“There are so many people who live on the outskirts of hope in this country,” Fudge said. “I am in a community now… where the median value of a home is nearly $640,000. Most people can’t afford to live here. There is no place in this country today where a person making minimum wage can rent a two-bedroom apartment.”
Fudge continued, “This project makes me feel good about what I do every day,” Fudge said. “Affordable housing and low income housing was a problem before COVID. It is a bigger problem now.”
Fudge was accompanied on her visit by Congressman Don Beyer (D-8th) and Mayor Justin Wilson. The complex they visited has been praised, since the land was converted by the Episcopal Church of the Resurrection into a 113-apartment affordable housing community.
“We are so excited to welcome Secretary Fudge to the City of Alexandria, and to highlight this project especially,” Wilson said. “This is an exciting project in the city that has brought together so many city priorities.”
The administration’s $7 trillion COVID-relief plan would lower housing costs, raise wages for blue collar workers and would reportedly create millions of clean-energy jobs.
Alexandria is currently experiencing an affordable housing crisis, and lost 90% of its affordable housing stock between 2000 and 2017. Consequently, the city has pledged to produce or develop thousands of units to meet 2030 regional housing goal set by the Metropolitan Washington Council of Governments.
“We are one of the wealthiest jurisdictions in the world, certainly in America,” Beyer said. “We’re the best-educated, and there are many people still struggling and living in poverty among us… I believe we’re 150,000 affordable housing units short in Metropolitan Washington D.C.”
Public appearances from Biden Administration officials has become almost commonplace in Alexandria. President Biden visited the city in April and May to make discuss COVID-19, and, in March, Vice President Kamala Harris made her first official visit outside of the White House to stop by Old Town knitting shop fibre space. Also in April, U.S. Secretary of Education Miguel Cardona visited Ferdinand T. Day School.
What an absorbing week in Alexandria.
Just as the ball gets rolling with reopening and loosened restrictions, the pandemic rears its ugly head. With coronavirus transmission levels climbing, Alexandria is once again recommending that residents go back to wearing face masks indoors.
Our weekly poll found that 37% of respondents (337 votes) don’t plan to wear masks indoors again unless required, 32% (291 votes) never stopped wearing masks and plan to continue, and 30% (275 votes) stopped wearing masks indoors and plan to start again.
In the meantime, Three Dog Night, Tanya Tucker, and more are scheduled to play at the Birchmere next month, and the Little Theatre of Alexandria has gone back to in-person performances with its latest farce, Neil Simon’s Rumors. The city’s annual sidewalk sale is also on track to be largest ever, with participation from more than 70 local boutiques on the pedestrian-only blocks between 700 and 1100 King Street.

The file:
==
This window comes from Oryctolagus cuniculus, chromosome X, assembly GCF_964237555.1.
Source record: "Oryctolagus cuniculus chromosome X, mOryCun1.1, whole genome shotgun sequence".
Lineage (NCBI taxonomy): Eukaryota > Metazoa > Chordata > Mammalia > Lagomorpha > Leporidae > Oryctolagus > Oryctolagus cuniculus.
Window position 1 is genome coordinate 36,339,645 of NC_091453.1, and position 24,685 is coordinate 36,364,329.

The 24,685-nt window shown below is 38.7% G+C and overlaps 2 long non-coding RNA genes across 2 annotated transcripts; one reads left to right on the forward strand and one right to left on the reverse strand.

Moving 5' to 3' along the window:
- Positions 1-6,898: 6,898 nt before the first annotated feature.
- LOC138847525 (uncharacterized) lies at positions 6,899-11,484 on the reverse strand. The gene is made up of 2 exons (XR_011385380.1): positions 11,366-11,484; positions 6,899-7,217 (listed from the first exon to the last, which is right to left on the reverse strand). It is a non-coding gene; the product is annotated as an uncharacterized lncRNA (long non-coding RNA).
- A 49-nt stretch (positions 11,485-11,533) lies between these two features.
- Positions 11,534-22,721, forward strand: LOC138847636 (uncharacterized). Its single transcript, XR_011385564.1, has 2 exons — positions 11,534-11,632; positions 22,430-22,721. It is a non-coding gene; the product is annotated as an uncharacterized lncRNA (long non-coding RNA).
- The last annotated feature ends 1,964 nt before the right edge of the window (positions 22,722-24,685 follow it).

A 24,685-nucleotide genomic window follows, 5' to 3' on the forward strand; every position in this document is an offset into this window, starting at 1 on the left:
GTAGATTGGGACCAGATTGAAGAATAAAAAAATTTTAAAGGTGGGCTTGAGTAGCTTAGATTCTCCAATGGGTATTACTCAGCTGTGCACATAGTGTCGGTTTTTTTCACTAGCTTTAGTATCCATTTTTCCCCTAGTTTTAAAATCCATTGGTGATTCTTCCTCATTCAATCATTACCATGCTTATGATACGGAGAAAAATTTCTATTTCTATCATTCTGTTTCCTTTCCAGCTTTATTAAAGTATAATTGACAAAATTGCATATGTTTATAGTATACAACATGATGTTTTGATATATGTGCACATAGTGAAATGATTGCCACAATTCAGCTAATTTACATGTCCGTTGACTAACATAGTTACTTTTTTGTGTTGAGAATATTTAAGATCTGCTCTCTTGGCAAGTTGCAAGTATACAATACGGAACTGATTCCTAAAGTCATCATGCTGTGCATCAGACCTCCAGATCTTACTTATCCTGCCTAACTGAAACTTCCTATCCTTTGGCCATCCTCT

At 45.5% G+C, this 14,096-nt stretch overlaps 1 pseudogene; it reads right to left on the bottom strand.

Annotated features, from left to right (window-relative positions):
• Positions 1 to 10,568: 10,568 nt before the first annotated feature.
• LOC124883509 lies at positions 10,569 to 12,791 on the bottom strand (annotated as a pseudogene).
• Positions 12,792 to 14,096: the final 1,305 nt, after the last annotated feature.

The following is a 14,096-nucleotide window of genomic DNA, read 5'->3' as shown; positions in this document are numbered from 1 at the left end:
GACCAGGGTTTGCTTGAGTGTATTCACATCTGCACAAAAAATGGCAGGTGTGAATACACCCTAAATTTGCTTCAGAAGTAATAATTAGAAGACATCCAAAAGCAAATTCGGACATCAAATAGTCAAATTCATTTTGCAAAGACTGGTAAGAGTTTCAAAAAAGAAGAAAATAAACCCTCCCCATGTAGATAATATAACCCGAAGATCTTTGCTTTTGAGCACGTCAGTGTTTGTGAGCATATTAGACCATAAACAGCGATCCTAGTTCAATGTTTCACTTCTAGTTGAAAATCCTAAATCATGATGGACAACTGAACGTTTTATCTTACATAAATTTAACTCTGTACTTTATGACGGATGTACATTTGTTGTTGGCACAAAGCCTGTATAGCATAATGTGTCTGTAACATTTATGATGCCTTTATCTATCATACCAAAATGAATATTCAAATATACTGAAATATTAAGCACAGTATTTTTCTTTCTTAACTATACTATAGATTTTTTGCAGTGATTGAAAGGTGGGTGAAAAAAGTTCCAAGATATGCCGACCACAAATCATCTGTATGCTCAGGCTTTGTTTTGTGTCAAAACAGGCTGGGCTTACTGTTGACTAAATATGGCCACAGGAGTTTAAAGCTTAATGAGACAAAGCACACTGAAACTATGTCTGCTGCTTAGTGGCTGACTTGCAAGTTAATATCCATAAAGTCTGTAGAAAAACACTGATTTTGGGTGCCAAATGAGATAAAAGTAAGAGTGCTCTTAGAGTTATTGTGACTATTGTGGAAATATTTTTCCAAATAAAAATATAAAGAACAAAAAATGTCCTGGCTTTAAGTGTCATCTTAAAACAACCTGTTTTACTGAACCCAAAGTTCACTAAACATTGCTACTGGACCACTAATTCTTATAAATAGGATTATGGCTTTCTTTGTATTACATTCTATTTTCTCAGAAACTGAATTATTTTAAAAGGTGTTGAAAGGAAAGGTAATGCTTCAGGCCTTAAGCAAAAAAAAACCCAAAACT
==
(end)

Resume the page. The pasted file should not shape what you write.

Turning toward the Olympics, Alexandria boxer Troy Isley won his first contest earlier this week, but lost his second match in a close split decision on Thursday night. Next week, Alexandria City High School will host a watch party for alumnus star sprinter Noah Lyles, who is the favorite to win the gold medal in the 200 meter race.
- Woman killed walking on Interstate 495 in Alexandria on Sunday morning
- ACPS to decide next week whether to require face masks when school restarts
- Newcomer Founders Bank eyes expansion to Alexandria
- Torpedo Factory Art Center goes back to requiring masks indoors
- Carjacking suspect suffers medical emergency while getting booked into Alexandria jail
- Rep. Beyer: Calls to defund police ‘one of the dumbest things I’ve ever heard’
- GoFundMe launched for Will Nichols, retiring manager of St. Elmo’s Coffee Pub in Del Ray
- Report details life of Black Alexandrians post-Civil War in home slated for redevelopment
- Soul food brings flavor to multi-sensory African American walking tour in Old Town
- Alexandria exhibition for vintage and bizarre cars returns this fall
- Alexandria car dealership receptionist busted for alleged credit card fraud
- One year of lane closures in Potomac Yard starts today
- Man arrested after armed carjacking in West End
- BREAKING: Potomac Yard Metro opening pushed back to September 2022
- New Potomac Yard luxury condo community sells 30% of properties before construction starts
- Residents protest against conditions at West End apartment complex
- Local Democrat challenges Rep. Don Beyer in 8th District Primary
- Cigar and vape shop to open on Mount Vernon Avenue in Del Ray
- EXCLUSIVE: Halal slaughterhouse opens, gives away free chickens for first two days in business
- Without School Resource Officers, Superintendent wants more private security inside and police patrolling outside
- Poll: Do you plan on wearing a mask indoors again?
Have a safe weekend!